Facebook’s Libra cryptocurrency raises global concerns

Facebook is planning to launch its own cryptocurrency early next year, allowing users to make digital payments around the world.

The digital currency known as Libra will be backed by a reserve of real-world assets, including bank deposits and short-term government securities.

 

A Libra currency is currently backed by 21 founding companies in the Libra Association.

 

The association, which will serve as a monetary authority for Libra, is to empower billions of people with 1.7 billion adults without bank accounts set to use the cryptocurrency.

 

Libra is similar to other cryptocurrencies such as bitcoin. Like bitcoin, Libra will be entirely in digital form.

Libra transactions are recorded on a software ledger known as blockchain that confirms each transfer.

According to Facebook, a Libra project would expand into e-commerce, which will drag cryptocurrencies into the mainstream. In other words, this digital currency would enable Facebook’s users to change dollars and other international currencies into its digital coins.

The coins could then be used to buy things on the internet and in shops and other outlets or to transfer money without needing a bank account. The structure is intended to foster trust and stabilize the price volatility that plagues cryptocurrencies and renders them impractical for commerce and payments.

According to Mark Zuckerberg, the Founder and CEO of Facebook, if approved by the US Treasury Department, the project would engage money transfer firms, including Western Union, to develop cheap, safe ways for people to send and receive money.

Beyond that, it has been reported that Facebook is working on its cryptocurrency to be used even in transferring money on WhatsApp, its encrypted mobile-messaging app. It would be even used for cross-border payments or for settling very small sums.

The big concern today in many countries is how such cryptocurrency would comply with the international monetary system.

A potentially particular concern lies on whether Facebook would be able to guarantee the safety and security of the cryptocurrency transaction. The project has drawn heavy scrutiny from regulators and politicians, particularly in the G7.

And many concerns revolve around likely disruption with the international monetary system.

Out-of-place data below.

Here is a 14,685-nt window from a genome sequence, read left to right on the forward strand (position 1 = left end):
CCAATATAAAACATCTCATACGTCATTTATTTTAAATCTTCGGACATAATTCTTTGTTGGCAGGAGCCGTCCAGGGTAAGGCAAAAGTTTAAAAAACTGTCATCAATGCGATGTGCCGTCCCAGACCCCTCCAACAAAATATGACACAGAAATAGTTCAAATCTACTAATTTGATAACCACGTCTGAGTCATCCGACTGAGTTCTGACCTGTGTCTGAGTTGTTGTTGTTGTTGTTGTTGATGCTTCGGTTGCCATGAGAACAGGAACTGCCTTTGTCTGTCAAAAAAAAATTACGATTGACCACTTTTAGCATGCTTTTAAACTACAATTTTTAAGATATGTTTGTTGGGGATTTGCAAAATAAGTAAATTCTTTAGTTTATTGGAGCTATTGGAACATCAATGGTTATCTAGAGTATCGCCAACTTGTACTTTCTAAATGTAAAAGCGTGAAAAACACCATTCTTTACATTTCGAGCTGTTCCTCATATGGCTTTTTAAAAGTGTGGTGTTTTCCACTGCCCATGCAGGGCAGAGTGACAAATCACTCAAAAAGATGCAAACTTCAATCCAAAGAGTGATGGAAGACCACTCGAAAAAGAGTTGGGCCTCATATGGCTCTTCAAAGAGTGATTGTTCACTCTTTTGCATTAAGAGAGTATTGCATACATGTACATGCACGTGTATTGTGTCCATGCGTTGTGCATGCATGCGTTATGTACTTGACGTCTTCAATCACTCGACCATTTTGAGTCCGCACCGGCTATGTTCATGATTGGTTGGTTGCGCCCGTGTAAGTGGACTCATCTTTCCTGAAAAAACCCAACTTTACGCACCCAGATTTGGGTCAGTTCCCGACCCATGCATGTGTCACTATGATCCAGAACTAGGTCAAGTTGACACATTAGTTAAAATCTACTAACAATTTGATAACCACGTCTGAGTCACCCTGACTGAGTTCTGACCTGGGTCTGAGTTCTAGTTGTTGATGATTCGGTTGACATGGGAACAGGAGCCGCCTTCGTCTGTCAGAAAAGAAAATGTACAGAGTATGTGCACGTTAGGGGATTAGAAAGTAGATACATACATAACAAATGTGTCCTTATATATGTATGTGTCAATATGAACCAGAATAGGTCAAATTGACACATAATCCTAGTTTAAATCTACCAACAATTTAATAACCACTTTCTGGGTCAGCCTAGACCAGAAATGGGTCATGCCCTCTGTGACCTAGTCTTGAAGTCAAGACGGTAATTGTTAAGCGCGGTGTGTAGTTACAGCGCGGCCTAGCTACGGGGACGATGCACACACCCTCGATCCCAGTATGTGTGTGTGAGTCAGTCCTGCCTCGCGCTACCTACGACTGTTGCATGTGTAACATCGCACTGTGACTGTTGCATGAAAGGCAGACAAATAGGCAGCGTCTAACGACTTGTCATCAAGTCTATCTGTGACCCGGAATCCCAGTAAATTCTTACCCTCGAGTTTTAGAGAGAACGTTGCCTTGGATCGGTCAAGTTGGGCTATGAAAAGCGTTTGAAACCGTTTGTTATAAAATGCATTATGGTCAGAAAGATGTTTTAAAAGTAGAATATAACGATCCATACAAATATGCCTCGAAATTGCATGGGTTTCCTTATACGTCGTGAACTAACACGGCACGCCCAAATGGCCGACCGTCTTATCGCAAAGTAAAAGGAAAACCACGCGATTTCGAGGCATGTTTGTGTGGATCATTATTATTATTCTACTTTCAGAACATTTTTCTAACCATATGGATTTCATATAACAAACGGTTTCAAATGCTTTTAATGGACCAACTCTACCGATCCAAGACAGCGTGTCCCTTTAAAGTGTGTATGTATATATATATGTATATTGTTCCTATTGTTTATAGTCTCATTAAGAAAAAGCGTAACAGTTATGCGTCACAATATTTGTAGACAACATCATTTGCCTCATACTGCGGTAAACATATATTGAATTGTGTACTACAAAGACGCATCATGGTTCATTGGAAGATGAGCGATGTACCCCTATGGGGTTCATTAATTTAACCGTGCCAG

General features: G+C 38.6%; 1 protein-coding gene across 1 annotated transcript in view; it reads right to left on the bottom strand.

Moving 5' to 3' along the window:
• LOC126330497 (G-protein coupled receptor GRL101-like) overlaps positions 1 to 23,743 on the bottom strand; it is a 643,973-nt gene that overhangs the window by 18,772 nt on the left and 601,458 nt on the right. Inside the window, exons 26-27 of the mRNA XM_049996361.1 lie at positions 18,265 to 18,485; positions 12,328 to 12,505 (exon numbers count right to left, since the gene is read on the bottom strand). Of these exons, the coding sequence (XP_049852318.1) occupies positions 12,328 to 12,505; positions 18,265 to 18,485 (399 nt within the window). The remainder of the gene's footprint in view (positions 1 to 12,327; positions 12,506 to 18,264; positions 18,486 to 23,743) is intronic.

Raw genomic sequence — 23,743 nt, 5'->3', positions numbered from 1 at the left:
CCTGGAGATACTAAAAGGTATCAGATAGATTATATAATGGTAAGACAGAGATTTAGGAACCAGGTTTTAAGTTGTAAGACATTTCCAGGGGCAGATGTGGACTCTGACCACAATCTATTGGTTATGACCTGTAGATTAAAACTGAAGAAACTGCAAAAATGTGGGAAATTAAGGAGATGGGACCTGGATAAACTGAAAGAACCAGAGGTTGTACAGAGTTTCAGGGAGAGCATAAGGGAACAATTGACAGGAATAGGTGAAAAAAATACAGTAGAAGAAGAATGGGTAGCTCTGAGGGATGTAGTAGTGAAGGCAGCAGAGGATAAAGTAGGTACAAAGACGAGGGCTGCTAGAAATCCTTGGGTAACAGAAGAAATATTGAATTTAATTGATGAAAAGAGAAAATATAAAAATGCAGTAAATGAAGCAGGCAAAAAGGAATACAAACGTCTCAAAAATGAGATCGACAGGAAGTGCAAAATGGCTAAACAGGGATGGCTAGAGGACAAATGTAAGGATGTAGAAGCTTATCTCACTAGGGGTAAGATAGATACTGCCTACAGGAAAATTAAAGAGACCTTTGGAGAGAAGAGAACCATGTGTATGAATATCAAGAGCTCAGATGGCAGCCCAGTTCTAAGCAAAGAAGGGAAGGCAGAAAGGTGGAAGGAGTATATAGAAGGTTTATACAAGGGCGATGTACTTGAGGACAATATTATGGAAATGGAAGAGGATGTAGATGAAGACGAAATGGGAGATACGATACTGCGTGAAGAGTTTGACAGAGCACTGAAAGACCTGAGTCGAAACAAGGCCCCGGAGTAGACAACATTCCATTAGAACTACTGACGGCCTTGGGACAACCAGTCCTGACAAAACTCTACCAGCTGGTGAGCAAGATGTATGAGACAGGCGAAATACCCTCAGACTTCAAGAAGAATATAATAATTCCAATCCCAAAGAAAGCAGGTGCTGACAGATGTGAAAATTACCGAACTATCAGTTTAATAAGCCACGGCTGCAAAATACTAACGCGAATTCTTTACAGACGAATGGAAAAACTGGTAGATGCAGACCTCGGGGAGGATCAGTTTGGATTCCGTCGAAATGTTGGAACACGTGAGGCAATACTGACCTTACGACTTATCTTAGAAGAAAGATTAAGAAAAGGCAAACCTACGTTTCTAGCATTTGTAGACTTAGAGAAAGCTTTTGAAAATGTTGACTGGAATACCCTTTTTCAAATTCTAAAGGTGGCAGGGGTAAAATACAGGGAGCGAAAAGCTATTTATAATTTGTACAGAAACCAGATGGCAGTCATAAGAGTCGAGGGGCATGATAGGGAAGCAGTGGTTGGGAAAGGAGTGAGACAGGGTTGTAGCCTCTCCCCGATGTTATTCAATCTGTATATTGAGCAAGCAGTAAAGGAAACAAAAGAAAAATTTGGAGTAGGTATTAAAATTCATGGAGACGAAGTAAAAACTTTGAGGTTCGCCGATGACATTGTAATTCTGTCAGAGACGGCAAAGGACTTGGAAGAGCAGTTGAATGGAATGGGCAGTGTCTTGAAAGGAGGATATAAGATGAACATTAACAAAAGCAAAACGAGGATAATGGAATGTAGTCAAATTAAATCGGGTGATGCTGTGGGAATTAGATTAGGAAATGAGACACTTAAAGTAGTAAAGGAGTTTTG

It’s absolutely unusual for a private company, like Facebook, would issue currency other than the governments. Policy-makers questions its security in comparison with international currencies; if they may not promote drug-dealing and money-laundering, among others.

Apparently, Facebook has unsatisfactorily answered the fundamental questions about how a Libra will work, what consumer protection will be offered and how data will be secured.

Especially from the G7, authorities have centred their potential concerns if a Libra would not destabilize the global financial system, interfering with sovereign monetary policy and harm privacy as well as its potential use.

Aside from the governments’ concerns, there’s a huge test whether people will trust the social networking giant enough to start changing their cash for Libra. To build trust in the system by its users, Facebook has to engage governments, central banks and regulators, to name but a few. In any event, Facebook has a mountainous task ahead.

A couple of reports have raised warning that Libra could stifle competition among other providers. The issue of disrupting the global financial system by the increasing presence of tech giants in areas such as payments was reiterated by Christine Lagarde, former Managing Director of International Monetary Fund (IMF).

She further noted that the rise in financial technology, known as FinTech, has the power to significantly disrupt the global financial system.

Once, the Libra cryptocurrency is launched, it would give a huge task to the central banks to stabilise monetary policy.

Moreover, as the demand for cryptocurrency grows, global regulation on these currencies aren’t backed by any central government, meaning they’re not legally recognised in the majority of countries.

While addressing a FinTech symposium held on the sidelines of the G20 finance leaders’ meeting in Fukuoka, Japan, mid-2019, former IMF Boss Christine Lagarde said “a significant disruption to the financial landscape is likely to come from the big tech firms, who will use their enormous customer bases and deep pockets to offer financial products based on big data and artificial intelligence”.

Basing on the technological reality, innovation from the world’s biggest tech firms could help modernise financial markets, it could give them a concerning monopoly and mean many of the world’s cross-border payment and settlement mechanisms fall under their control.

Among other things, FinTech helps speed up payments and remittances transactions and strengthens the underlying monitoring systems that record such transactions.

If no strict restrictions put in place by the government, things may get out of control.

If Libra is approved, the backers of this currency must protect consumers and investors against fraud and combat tax evasion, money laundering, and the financing of terrorism, ensuring that risks are thoroughly understood and managed.

They must also protect the integrity and stability of the financial system. Though there’s uncertainty about the use of Libra, it’s crucially important to develop a forward-looking regulatory framework to guarantee safe and secure digital payment.

Facebook’s plan to launch Libra must be seen as a precursor to more stringent regulatory controls with respect to the financial services they offer.

The writer is a law expert.

The views expressed in this article are of the author.

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